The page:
Spatial variation of human thermal comfort and impact of mean radiant temperature during a heat-wave in the town of Wageningen, The Netherlands

Research output: Contribution to conferenceAbstract


The Netherlands has a mild Cfb climate but occasional heat waves during anticylonic weather conditions may have a large impact on human thermal comfort. Climate projections show an increase in strength and duration of heat waves and urban space is expanding. Expansion may lead to stronger urban heat islands (UHI) and an increase in the population exposed to higher temperatures, especially the more fragile sectors such as the elderly, ill, etc. Thus there is a need to include human thermal comfort in urban planning and design rules. Outdoor space is a complex 3D environment composed of topography, built space, greenery, water and impervious surfaces. To understand outdoor human thermal comfort there is a need to quantify every environmental component of the human thermal energy balance. These components are air temperature, humidity, wind speed, and radiation components (both thermal and short wave in all 6 directions). A measurement campaign was initiated for Wageningen (size 5 km2, population 37,500 in 2010). Meteorological Instrumentation including all relevant radiation measurements to derive mean radiant temperature were mounted on 2 cargo bicycles to increase manoeuvrability in complex environments (Heusinkveld et al., 2009). The data were recorded at 1 Hz, with concurrent readings from a GPS device. Measurements were performed along previously determined routes to include grasslands, parks, forests and various urban districts. The observations were carried out during a heat wave and each measurement round lasted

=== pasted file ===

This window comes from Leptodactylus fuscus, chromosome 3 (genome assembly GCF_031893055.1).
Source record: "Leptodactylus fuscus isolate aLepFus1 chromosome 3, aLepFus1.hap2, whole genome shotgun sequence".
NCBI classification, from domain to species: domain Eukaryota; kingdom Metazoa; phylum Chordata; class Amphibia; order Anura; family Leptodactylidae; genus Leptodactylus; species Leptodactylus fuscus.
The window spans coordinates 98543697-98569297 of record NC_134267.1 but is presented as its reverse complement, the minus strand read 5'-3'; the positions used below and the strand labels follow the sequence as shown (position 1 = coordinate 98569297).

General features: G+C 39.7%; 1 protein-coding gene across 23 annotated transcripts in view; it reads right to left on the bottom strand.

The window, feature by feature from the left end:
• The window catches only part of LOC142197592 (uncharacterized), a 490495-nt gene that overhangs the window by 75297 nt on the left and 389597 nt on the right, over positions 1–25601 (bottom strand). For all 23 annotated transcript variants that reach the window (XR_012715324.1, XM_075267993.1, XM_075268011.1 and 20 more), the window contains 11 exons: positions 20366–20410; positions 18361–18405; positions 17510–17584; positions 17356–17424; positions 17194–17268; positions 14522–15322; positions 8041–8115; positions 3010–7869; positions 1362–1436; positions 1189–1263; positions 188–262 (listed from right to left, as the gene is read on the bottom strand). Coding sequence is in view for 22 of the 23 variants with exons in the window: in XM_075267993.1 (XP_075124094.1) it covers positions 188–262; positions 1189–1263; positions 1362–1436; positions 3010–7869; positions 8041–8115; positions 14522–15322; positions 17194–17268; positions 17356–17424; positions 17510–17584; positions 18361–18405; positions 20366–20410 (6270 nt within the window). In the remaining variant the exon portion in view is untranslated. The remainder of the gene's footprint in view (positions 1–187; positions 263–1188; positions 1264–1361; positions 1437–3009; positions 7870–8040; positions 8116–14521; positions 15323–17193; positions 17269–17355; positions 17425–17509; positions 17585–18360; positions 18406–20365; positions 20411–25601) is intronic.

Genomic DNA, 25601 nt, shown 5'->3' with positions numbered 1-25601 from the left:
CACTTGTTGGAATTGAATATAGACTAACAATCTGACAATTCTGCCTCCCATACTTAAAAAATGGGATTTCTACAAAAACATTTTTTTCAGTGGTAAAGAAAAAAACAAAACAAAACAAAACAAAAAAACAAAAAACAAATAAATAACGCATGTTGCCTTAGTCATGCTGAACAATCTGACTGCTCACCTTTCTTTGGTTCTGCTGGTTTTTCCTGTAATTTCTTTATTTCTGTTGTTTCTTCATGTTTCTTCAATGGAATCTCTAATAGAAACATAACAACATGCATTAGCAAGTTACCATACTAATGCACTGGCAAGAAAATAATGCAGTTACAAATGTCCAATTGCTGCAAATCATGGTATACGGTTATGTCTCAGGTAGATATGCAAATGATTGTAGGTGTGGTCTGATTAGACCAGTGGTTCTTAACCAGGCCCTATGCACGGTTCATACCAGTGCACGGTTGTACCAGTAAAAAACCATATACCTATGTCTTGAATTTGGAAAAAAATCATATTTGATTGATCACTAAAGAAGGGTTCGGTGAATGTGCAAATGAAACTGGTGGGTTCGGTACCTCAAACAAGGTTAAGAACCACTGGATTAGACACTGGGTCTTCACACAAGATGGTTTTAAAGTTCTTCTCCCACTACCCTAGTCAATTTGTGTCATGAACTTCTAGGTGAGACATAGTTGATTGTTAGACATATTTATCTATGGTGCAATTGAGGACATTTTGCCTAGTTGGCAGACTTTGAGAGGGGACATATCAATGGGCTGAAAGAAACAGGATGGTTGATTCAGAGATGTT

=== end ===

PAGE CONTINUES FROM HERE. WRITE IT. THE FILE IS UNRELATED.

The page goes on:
Original languageEnglish
Publication statusPublished - 2014
Event14th EMS Annual Meeting & 10th ECAC, Prague, Czech Republic -
Duration: 6 Oct 201410 Oct 2014


Conference14th EMS Annual Meeting & 10th ECAC, Prague, Czech Republic


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